On our route back to Ardboe, we diverted to make a quick visit to the ruins of Crom Castle, on the banks of Upper Lough Erne. There was time for a walk to the ruins from the Visitor Centre before it closed for the day, and approaching showers drenched us. There were some lovely views over the lough to Creighton Tower.

We also saw how convoluted the border is between Northern Ireland and the Republic. Sorting that out during the Brexit negotiations will be a challenge, nightmare even, and so unnecessary. It is an invisible border, and hopefully obstacles will not be put in place by this incompetent Conservative government that will undermine the economic and social progress that Northern Ireland has made in recent years. This story on the BBC website (20 September) has a video of the very road we took back to Ardboe between the counties of Fermanagh (Northern Ireland) and Monaghan (Republic).

Day 5: 12 Sep — Giant’s Causeway and the Antrim coast, Co. Antrim (162 miles)
The Giant’s Causeway has long been on my Bucket List of attractions to visit. And we weren’t disappointed. We had carefully monitored the weather forecasts and chose what we hoped would be the best day of the week. In general it was. The drive north from Ardboe took just under 2 hours. We passed through the small town of Bellaghy, Co. Londonderry, burial site of Nobel Literature Laureate Seamus Heaney. I wish we had stopped.

Although it was not yet 10:30 when we reached the Visitors’ Centre at the Giant’s Causeway, it was already very busy, and just got busier over the three hours we stayed there. There were visitors from all over the world – particularly from China.

It’s a walk of more than a mile down the cliff to the actual Causeway, so we took a leisurely stroll there. But we did take advanatge of the free bus ride (as National Trust members) to go back up the cliff road.

We then headed east along the north Antrim coast, and stopped for a picnic at the Rope Bridge car park where a torrential downpour spoiled the view and prompted us to move on rather than have a wander around. Then we headed down the east coast on a road that hugs the bottom of cliffs along the seashore, before reaching Larne and then heading west around the top of Lough Neagh and home to The Drumenny.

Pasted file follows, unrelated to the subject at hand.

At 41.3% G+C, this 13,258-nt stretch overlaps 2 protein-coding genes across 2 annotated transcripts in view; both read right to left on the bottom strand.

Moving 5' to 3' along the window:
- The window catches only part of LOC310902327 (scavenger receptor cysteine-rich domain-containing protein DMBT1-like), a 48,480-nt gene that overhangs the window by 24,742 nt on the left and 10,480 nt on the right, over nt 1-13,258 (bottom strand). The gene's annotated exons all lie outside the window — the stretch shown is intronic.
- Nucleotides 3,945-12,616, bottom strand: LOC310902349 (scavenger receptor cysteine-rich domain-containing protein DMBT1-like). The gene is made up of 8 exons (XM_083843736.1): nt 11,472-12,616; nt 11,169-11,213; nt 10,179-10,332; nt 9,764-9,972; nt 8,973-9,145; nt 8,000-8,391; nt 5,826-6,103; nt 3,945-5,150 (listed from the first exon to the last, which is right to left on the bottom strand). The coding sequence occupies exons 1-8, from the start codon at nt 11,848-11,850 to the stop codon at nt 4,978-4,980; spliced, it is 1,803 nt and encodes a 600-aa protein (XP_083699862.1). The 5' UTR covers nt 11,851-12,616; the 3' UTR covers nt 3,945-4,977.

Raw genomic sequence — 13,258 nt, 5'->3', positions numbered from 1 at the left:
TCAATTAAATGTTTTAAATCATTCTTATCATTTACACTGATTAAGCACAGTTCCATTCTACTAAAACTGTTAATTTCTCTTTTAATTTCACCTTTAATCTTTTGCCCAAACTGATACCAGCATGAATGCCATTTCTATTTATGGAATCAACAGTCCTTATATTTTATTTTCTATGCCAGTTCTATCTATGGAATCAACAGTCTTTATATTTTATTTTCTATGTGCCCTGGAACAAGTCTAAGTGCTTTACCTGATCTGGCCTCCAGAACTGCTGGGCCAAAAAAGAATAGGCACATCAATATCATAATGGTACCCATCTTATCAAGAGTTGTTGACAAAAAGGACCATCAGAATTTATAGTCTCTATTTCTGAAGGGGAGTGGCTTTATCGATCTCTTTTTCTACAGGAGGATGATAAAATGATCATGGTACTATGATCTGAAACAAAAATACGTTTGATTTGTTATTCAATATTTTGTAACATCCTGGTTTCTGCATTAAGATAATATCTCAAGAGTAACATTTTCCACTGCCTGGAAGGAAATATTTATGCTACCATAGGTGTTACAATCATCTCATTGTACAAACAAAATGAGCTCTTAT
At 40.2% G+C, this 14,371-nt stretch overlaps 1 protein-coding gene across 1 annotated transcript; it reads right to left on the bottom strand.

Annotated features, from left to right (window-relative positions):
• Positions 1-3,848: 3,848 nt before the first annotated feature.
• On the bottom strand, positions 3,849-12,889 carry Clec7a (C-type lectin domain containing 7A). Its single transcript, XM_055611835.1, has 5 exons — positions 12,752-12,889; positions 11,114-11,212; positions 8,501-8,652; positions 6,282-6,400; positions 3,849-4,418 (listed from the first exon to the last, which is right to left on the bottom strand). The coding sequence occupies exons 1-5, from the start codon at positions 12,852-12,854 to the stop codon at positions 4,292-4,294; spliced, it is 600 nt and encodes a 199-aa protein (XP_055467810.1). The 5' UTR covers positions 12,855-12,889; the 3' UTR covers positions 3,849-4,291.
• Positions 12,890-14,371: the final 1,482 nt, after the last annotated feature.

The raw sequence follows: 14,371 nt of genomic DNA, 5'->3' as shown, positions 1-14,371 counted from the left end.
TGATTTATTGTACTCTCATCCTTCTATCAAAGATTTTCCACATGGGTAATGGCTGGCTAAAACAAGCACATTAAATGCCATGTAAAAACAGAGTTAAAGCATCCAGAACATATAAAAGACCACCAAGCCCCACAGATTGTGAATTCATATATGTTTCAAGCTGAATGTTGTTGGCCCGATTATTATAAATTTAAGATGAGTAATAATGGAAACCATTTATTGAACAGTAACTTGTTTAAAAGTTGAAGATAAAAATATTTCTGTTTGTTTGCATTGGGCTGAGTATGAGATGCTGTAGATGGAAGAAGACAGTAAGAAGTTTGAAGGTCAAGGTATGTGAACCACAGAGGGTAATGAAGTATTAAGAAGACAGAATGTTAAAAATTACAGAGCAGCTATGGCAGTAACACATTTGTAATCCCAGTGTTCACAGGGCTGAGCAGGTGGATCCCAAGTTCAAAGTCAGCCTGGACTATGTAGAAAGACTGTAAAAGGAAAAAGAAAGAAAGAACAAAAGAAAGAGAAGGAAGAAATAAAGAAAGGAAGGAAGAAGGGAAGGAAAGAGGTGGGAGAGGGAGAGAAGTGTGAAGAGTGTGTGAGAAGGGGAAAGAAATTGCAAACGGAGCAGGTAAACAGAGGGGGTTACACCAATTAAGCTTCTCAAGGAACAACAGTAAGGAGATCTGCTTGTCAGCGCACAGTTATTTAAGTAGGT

Day 6: 13 Sep — Mount Stewart, Co. Down (127 miles)
On the northeast shore of Strangford Lough, just south of Newtownards, the Mount Stewart estate was purchased in the mid-18th century, and became the home of the Marquesses of Londonderry when the current house was built at the beginning of the 19th century. It has a beautiful formal garden, mostly the work of Lady Edith, wife of the 7th Marquess.

Day 7: 14 Sep — Castle Coole, Co. Fermanagh, Donegal (Republic of Ireland), and the Sperrin Mountains in Co. Londonderry and Co. Tyrone (200 miles)
On Day 7, we headed west once again to visit Castle Coole, situated just outside Enniskillen. We were not able to visit there when we had travelled west on Day 4, as the property had been closed for a special BBC Proms in the Park event.

Castle Coole was built by the 1st Earl Belmore between 1789 and 1797. It’s mostly the design of famous English architect James Wyatt, who also designed much of the interior and even the furniture. Photography is not permitted inside, and I’m unable to show you some of the splendours of this house, particularly the Saloon, which must rank as one of the finest examples of its kind among any of the stately homes in this country. The current Earl Belmore resides in a cottage on the estate.

Leaving Castle Coole, we headed west into the Republic, turning north at Donegal and crossing back into Northern Ireland at Strabane. We decided to cross the Sperrin Mountains, and had the weather been better (much of the journey north of Donegal was in torrential rain), I could have taken some nice photos. But we did have one surprise. Having taken one wrong turn too many when road signs petered out, we stumbled across a Bronze Age site of stone circles and cairns, at Beaghmore. It had stopped raining, everywhere was sparkling in the evening sun, and we enjoyed a half hour walk around the site.

Given the sunshine and showers, conditions just right for the appearance of rainbows. We saw ten throughout the day, some double.

Day 8: 15 Sep — Rowallane Garden and Castle Ward, Co. Down (136 miles)
Just south of Saintfield alongside the A7, Rowallane Garden is a haven of tranquility, about 50 acres, created in the mid-19th century by the Revd. John Moore and his nephew Hugh Armytage Moore. It’s also the headquarters of the National Trust in Northern Ireland.

Then we headed the further 16 miles southeast to Castle Ward on the tip of Strangford Lough. It’s an extraordinary building: Neo-Classical Gothic! The two architectural styles are reflected on the front and rear of the building, and mirrored inside, because, it is said, the 1st Viscount Bangor and his wife could not agree.

The Ward family, originally from Cheshire, settled here in the late 16th century, and there is an old castle on the estate – used in the hit HBO TV series Game of Thrones.

Steph (L) and Clare at Kilmacurragh Botanic Gardens

Day 9: 16 Sep — Arboe, Co. Tyrone to Rathdrum, Co. Wicklow (224 miles)
We travelled south into the Republic, taking a winding route through Co. Monaghan, Cavan, Longford, Westmeath, Offaly, Kildare and Wicklow to spend the night with old IRRI friends Paul and Clare O’Nolan. Paul had been the IT Manager at IRRI; Clare was my scuba dive buddy (video) for several years. On the evening of our arrival, Clare took us on a tour of the Kilmacurragh Botanic Gardens close to where they live on the edge of the Wicklow Mountains.

Day 10: 17 Sep — Rathdrum to Dublin, Holyhead to home (235 miles)